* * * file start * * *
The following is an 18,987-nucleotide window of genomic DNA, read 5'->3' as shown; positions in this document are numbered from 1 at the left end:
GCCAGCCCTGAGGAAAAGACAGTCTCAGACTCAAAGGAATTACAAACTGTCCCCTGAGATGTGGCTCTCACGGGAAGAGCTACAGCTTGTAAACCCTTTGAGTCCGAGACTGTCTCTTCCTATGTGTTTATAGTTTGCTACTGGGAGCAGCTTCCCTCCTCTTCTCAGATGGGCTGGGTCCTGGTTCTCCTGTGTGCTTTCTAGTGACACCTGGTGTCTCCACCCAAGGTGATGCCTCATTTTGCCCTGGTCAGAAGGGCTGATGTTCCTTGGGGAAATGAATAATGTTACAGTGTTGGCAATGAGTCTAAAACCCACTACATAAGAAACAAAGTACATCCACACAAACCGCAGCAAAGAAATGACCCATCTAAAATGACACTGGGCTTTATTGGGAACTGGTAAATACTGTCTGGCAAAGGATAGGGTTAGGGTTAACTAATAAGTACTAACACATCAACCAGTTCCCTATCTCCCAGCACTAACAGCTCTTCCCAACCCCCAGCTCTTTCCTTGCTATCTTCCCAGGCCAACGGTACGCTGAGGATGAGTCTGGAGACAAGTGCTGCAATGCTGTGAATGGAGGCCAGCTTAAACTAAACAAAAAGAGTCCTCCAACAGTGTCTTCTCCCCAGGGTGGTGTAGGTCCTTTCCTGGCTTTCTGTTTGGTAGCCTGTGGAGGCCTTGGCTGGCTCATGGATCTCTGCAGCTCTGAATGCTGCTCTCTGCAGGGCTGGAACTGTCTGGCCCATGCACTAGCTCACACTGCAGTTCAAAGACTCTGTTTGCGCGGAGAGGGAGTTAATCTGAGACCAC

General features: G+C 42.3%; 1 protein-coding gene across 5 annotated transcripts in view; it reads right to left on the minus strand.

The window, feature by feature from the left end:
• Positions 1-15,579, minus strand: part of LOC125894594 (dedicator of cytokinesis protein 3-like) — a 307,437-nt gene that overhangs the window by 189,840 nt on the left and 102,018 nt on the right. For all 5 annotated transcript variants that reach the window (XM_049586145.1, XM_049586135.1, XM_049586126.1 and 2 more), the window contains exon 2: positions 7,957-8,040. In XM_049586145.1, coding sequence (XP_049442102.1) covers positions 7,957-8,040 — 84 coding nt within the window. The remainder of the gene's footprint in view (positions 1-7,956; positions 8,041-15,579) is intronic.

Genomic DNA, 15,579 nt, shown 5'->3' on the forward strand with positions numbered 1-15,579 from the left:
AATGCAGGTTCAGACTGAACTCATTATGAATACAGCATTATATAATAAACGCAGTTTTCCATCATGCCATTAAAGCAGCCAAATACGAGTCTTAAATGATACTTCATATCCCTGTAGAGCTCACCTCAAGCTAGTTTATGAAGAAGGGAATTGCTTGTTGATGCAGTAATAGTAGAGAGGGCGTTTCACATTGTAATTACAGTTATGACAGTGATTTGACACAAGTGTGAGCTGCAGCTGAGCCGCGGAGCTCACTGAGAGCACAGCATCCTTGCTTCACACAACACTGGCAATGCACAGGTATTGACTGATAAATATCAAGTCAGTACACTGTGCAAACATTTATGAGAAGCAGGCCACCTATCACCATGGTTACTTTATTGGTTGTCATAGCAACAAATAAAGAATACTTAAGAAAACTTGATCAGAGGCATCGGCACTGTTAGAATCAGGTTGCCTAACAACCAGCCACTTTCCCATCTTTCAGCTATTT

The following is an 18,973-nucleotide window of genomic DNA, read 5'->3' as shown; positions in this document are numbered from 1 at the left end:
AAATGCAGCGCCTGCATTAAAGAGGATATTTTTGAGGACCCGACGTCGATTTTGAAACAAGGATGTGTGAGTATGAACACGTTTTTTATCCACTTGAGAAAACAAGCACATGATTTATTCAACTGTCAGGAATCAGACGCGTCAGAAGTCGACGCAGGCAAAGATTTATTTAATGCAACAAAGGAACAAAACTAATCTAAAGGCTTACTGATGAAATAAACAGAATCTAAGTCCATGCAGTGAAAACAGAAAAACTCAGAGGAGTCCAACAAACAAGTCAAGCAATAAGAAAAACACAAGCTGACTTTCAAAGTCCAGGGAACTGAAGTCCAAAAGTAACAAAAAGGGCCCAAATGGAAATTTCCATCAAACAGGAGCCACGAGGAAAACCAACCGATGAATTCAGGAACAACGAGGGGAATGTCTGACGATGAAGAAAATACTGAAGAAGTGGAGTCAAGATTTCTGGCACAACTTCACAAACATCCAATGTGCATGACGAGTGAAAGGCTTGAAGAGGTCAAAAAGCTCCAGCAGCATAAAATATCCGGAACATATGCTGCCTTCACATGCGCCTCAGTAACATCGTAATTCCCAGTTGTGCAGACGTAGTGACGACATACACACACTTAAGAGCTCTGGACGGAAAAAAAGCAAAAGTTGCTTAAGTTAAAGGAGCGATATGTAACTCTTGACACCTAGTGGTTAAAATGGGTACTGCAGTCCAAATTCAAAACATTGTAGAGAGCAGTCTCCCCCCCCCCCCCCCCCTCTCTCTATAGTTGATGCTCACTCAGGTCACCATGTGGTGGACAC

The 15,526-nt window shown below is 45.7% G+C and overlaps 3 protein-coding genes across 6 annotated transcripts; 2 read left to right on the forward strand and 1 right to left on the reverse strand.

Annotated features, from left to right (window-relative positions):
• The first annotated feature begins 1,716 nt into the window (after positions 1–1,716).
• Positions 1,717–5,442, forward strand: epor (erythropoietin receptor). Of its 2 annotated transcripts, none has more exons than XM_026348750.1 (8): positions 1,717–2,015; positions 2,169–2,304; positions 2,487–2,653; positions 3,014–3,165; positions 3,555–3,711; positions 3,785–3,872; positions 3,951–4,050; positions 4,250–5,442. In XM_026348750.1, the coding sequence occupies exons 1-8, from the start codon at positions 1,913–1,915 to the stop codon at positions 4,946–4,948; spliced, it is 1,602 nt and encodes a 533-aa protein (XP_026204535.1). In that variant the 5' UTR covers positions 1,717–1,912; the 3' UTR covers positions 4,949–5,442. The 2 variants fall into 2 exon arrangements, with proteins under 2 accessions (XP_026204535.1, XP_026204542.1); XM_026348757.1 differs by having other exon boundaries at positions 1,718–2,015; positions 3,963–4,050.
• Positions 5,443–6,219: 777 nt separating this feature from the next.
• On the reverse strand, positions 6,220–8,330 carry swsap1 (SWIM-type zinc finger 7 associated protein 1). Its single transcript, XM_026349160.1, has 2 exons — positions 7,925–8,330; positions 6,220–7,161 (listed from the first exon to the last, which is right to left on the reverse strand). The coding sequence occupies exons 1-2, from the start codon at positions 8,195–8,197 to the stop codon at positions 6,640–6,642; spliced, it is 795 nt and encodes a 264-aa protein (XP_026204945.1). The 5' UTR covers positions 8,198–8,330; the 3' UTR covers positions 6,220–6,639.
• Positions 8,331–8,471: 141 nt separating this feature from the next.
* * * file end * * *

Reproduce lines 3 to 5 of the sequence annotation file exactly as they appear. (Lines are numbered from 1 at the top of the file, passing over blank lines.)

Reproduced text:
General features: G+C 42.3%; 1 protein-coding gene across 5 annotated transcripts in view; it reads right to left on the minus strand.

The window, feature by feature from the left end:
• Positions 1-15,579, minus strand: part of LOC125894594 (dedicator of cytokinesis protein 3-like) — a 307,437-nt gene that overhangs the window by 189,840 nt on the left and 102,018 nt on the right. For all 5 annotated transcript variants that reach the window (XM_049586145.1, XM_049586135.1, XM_049586126.1 and 2 more), the window contains exon 2: positions 7,957-8,040. In XM_049586145.1, coding sequence (XP_049442102.1) covers positions 7,957-8,040 — 84 coding nt within the window. The remainder of the gene's footprint in view (positions 1-7,956; positions 8,041-15,579) is intronic.